Time magazine, for instance, has published articles on “Asia’s War on Terrorism” in seven of its issues over the last three months. Not all the articles deal primarily with Indonesia but a common thread runs through the series: unlike other South East Asian countries, Indonesia has failed to take tough action on terrorism. The main accusation is: Hambali is still at large and Abu Bakar, who runs an Islamic religious school in Central Java, has not been detained. No solid evidence is offered to support the demand—the implication being that Indonesia should simply follow the anti-democratic methods of Malaysia and Singapore.

The Time stories are sensationalised beat-ups based on bald assertions padded out with information and opinion provided, for the most part, by unnamed sources in US defence, intelligence and diplomatic circles or local police. The latest article, which appeared in the April 1 issue, devotes five pages to the results of an investigation into Hambali, who is described as “the terrorist mastermind of the Asian operations of Osama bin Laden’s Al Qaeda network and the guiding force for the past decade of most of the major acts of Asian terrorism”. The only evidence for this grand assertion are mundane accounts by a former landlord, his mother, relatives, former friends and associates filled out with unsubstantiated police intelligence and a liberal serving of colourful prose.

The major newspapers have plugged away on the same line. An article in the Washington Post entitled “Indonesia a ‘Big Disappointment’ in Terror War” stated that, while the Bush administration’s public stance towards Jakarta was conciliatory, in private US officials were “seething”. The newspaper cited an unnamed US diplomat as saying: “It is hard to think of another country in the world that has such a potentially big terrorism problem and has done so little to deal with it.” A nameless senior defence official complained that Indonesia had failed to act quickly enough on requests for assistance. Another unnamed American diplomat referred to a recent CIA assessment that “there was a significant threat of Al Qaeda basing further operations in Indonesia”.

These vague and anonymous assertions were to substantiate an editorial in the same newspaper which declared: “Despite considerable prodding, Mrs Megawati’s government has been slow to act; police have failed to find key suspects, and at least one Islamic militant believed to be closely tied to the terrorists continues to operate openly. US analysts believe Mrs Megawati hesitates to take more decisive steps for fear of undermining her own government, which depends on the support of Islamic political movements. The same concerns make her reluctant to accept the sort of direct US support now going on in neighbouring Philippines.”

The media campaign is designed to serve two purposes. The first is to keep the pressure on Megawati to find ways to open the door for the US military, perhaps under the same guise as in the Philippines where a protracted “training exercise” involving 660 US troops is currently underway. The second is to push the US Congress to lift the present ban on US-Indonesian military links, imposed after the Indonesian army was implicated in the widespread attacks on pro-independence supporters in East Timor in 1999. While completely cosmetic in character, the current Indonesian trial of middle-ranking military officers accused of directing the violence in East Timor could provide the pretext for revising or overturning the ban.

US strategy

The Bush administration’s moves to establish close defence ties, including a military presence in Indonesia, are not directed to countering the threat of Islamic extremism. Rather, as in other key areas of the world, the US is exploiting the September 11 attacks to advance long-held ambitions to secure a dominant position in South East Asia, where Washington has substantial economic and strategic interests.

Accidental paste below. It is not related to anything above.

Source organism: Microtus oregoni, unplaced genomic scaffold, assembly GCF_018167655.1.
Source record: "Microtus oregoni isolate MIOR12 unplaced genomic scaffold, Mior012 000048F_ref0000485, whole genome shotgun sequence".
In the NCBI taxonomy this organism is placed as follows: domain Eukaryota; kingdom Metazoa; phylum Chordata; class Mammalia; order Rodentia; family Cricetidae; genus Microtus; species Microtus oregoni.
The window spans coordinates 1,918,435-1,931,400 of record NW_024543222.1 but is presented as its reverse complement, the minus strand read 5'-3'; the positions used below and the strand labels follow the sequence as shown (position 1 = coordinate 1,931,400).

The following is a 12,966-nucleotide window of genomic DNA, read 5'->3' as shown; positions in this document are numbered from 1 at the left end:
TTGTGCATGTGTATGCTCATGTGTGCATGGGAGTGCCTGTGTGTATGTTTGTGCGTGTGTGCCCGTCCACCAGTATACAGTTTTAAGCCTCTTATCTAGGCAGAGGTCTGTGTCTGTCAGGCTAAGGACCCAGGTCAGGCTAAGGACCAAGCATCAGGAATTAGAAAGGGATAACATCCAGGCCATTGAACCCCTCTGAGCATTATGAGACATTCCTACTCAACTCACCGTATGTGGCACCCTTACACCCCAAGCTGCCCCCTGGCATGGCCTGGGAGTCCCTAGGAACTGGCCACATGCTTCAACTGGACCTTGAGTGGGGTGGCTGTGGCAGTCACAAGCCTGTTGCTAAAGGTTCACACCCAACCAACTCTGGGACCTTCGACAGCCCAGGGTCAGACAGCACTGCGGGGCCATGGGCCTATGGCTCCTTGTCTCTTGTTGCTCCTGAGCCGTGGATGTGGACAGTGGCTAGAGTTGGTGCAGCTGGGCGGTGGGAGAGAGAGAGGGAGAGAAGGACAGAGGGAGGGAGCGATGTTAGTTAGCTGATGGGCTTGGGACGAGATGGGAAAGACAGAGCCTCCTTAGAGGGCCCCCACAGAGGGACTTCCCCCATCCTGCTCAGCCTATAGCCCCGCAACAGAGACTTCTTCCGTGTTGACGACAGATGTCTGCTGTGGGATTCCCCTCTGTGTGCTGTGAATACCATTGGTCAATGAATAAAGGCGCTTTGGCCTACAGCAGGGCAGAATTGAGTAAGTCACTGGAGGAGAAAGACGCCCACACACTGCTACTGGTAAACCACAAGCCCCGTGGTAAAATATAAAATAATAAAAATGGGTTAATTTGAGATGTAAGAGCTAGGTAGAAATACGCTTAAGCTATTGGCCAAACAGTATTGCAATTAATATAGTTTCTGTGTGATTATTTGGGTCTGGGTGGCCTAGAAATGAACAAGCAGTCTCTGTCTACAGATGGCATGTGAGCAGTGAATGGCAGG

Following its defeat in Vietnam and then withdrawal from Subic Bay and Clark airfield in the Philippines, the US has had no direct military presence in the region. Its nearest bases are thousands of kilometres away in Guam, Japan, South Korea and Hawaii. Since September 11, however, the Pentagon has sent troops to the Philippines for at least six months and has forged closer ties with a number of countries in South East Asia, including Singapore and Thailand.

In a submission to a US Congressional subcommittee in December, Angel Rabasa, a senior policy analyst with the US-based RAND Corporation, outlined what is at stake for Washington in South East Asia. The region, he explained, has “vast natural resources” and an “enormous strategic importance that has not always received the level of attention it deserves”. He pointed in particular to the key position of the region astride the straits and sea lanes that are crucial to trade between Northeast Asia, Australia, the Indian subcontinent and the Middle East and are key important to the US military for similar reason.

Like other analysts, Rabasa identified China as “the primary area of concern” in the “conventional military arena” and went on to outline measures that, in the name of “fighting terrorism,” neatly dovetailed with the Pentagon’s ambitions to secure military bases in South East Asia. Control of the key straits and sea-lanes through the South China Sea and the Indonesian archipelago not only facilitates the passage of US warships but implicitly threatens China, as well as Washington’s main economic rival in the region—Japan.

Within this strategic equation, Rabasa explained, Indonesia, “because of its size and geopolitical weight is the key to regional security”. Summing up relations with Indonesia, he commented: “There has been progress in the Bush administration to strengthen ties at senior levels through high-level visits, conferences, and seminars. However, because of restrictions on International Military Education and Training (IMET) funding for Indonesia since 1992 there has been a ‘lost decade’ in which few Indonesian military officers were exposed to American methods and values. Therefore, there is a need to expeditiously normalise military-to-military relations, including the restoration of IMET funding to Indonesia.”

Rabasa’s comments simply make explicit the thinking behind the continuing pressure on Jakarta to reestablish close military links with the US. Making up for the “lost decade” will no doubt be high on the agenda at a high-level US-Indonesian security forum scheduled for April 25-26 in Jakarta.